Wednesday, November 11, 2009

Something more scalable

Warning, this is a geeky post.

At work, we use JBoss 4, EJB3, Hibernate. 3 servers in replicated transactional cluster mode (meaning anytime a database object changes, it gets replicated to each of the servers). It has been working very well for the past couple of years. However, there has been a few things that have been bugging me. Any time we had clustered api change, we had to shut down the entire cluster, deploy the changes and then bring it back up again. The minute of downtime was acceptable enough to the company that we didn't bother with two identical clusters and switching the load balancer between them.

We also had some issues with deploying multiple .ear files in each of the app servers. The .ear files all shared the same classloader (ear isolation was off). This means that any jar files in the first .ear file loaded would become the classes that are used by the JVM. So, if you had a shared .jar file across the .ear files, you may run into version compatibility issues if you don't update the .jar file in each of the .ear files. Lame.

This has been ok because we have workarounds, but not optimal because there is a better way of doing things. It just takes a bit of work and a deep understanding of the system to make it all happen. So, about a week ago, I got a bug up my butt to finally fix all of this. I first turned on ear isolation. However, this had the side effect of screwing with the clustering because hibernate and the clustering code lives higher in the classloader tree than our public API code that was being serialized across the network. Thus, Hibernate couldn't find our classes and epic classloader fail ensued. This made me realize that we should also move away from the painfully slow JBoss Cache 1.x (which comes with JBoss4) and switch to Ehcache. Ehcache would live in the ear classloader, so if there was serialization, it wouldn't be a problem. Ehcache has the following benefits over JBoss Cache: uses an invalidation model (which mostly negates the serialization problems), massively faster than JBoss Cache 1.x, easily configured with hibernate, singleton based and extensive JMX statistics.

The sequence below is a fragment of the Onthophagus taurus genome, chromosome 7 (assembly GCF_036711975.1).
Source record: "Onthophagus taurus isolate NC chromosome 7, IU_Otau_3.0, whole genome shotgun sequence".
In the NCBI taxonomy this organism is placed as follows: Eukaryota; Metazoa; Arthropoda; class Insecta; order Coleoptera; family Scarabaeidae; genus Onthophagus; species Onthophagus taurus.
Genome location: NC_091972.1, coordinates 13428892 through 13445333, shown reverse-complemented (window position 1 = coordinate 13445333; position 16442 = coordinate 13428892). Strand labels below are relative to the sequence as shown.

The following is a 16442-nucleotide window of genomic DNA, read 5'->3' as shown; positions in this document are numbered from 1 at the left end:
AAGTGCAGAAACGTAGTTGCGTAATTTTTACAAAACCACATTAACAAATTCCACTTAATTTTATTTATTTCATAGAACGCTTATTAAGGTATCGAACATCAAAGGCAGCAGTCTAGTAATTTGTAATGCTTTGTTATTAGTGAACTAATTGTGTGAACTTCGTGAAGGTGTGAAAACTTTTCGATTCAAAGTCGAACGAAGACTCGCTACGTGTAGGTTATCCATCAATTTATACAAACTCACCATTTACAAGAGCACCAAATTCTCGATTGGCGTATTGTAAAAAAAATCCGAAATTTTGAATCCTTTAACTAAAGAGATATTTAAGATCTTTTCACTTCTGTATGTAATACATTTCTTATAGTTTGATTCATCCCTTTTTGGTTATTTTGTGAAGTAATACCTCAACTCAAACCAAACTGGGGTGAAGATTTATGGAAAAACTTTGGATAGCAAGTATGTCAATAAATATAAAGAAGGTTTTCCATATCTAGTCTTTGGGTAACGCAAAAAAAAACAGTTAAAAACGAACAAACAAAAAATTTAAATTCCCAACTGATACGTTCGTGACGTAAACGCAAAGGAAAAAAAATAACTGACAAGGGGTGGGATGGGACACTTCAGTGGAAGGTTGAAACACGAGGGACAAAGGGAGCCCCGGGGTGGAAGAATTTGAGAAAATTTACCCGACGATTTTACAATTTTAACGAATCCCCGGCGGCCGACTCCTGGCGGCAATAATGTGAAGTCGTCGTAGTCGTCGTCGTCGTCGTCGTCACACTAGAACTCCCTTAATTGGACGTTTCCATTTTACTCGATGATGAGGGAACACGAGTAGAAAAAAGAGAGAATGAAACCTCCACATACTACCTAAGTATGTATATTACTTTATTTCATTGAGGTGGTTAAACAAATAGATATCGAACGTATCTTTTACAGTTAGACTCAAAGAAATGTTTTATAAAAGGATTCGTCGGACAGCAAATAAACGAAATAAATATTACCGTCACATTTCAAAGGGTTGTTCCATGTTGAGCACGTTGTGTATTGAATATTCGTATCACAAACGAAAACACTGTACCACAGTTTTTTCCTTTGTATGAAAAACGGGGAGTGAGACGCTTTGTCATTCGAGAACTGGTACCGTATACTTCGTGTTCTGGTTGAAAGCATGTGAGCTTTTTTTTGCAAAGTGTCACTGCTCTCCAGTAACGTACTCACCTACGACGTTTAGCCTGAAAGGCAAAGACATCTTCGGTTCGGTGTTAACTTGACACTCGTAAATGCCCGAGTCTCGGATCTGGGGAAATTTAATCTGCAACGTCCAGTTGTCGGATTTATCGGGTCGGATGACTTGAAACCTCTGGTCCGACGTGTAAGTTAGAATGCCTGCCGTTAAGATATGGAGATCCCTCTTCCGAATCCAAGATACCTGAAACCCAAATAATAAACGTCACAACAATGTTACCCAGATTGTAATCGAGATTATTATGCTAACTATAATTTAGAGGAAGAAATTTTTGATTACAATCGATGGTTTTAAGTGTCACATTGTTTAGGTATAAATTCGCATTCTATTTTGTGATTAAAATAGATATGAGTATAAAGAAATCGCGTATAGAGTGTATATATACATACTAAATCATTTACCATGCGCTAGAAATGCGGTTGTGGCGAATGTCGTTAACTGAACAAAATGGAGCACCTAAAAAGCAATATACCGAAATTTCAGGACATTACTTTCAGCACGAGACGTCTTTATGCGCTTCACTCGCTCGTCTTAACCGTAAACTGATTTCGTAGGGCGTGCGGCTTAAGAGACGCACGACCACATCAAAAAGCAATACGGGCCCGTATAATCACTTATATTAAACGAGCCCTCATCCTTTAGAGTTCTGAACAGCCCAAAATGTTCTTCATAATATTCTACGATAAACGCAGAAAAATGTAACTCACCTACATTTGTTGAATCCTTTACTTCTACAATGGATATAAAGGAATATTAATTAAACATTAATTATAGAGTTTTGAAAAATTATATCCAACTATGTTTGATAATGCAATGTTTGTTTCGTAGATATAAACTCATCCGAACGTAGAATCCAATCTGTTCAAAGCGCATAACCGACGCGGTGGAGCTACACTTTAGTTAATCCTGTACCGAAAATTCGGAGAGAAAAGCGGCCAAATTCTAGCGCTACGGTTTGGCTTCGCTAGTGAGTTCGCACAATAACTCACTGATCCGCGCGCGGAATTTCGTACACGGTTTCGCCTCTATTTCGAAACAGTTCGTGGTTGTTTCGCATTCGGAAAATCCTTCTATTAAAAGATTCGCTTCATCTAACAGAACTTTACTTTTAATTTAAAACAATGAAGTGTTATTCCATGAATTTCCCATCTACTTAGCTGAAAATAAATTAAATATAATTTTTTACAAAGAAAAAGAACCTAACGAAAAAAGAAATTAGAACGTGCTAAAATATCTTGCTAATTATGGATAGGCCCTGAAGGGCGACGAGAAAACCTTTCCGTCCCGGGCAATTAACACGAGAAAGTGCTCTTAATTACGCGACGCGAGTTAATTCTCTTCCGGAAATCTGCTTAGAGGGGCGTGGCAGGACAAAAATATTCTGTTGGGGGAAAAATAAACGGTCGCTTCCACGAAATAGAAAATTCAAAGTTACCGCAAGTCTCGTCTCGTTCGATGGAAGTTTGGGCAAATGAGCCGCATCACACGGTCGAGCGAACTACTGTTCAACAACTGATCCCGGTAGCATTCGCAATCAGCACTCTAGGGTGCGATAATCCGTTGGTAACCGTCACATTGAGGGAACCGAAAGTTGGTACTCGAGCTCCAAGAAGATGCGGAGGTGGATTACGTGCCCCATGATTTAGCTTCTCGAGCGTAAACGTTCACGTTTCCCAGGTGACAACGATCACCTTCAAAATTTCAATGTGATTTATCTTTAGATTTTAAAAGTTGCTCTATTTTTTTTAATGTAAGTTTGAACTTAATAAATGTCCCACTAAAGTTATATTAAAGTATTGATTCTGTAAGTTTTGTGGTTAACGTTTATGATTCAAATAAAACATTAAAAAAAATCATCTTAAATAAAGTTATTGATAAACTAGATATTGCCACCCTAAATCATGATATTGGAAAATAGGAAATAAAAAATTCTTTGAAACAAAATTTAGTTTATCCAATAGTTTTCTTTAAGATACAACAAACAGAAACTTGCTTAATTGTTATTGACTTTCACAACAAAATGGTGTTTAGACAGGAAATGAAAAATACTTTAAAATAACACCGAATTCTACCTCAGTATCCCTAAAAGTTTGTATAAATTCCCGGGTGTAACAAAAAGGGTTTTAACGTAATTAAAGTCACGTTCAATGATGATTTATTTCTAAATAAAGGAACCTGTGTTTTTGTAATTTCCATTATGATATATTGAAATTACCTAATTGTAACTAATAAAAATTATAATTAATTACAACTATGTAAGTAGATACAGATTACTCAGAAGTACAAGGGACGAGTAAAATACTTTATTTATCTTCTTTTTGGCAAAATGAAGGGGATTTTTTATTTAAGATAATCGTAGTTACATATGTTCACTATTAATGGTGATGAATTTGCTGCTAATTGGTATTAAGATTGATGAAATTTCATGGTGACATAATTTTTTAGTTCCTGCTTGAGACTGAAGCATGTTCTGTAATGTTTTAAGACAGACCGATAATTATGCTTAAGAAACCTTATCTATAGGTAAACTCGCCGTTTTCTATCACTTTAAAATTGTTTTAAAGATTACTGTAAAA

Needless to say, after a few trials and failures (mostly related to runtime dependency issues and other oddities), I've now got all of our servers running cleanly on this redesigned system. We no longer have to take down the entire cluster, speed has been increased greatly and as I tune the cache (now that I have real stats of what is going on) database hits will go down. Sure it was a very complicated procedure to execute, but I'm happy it is done now and we can move forward on a simplified platform.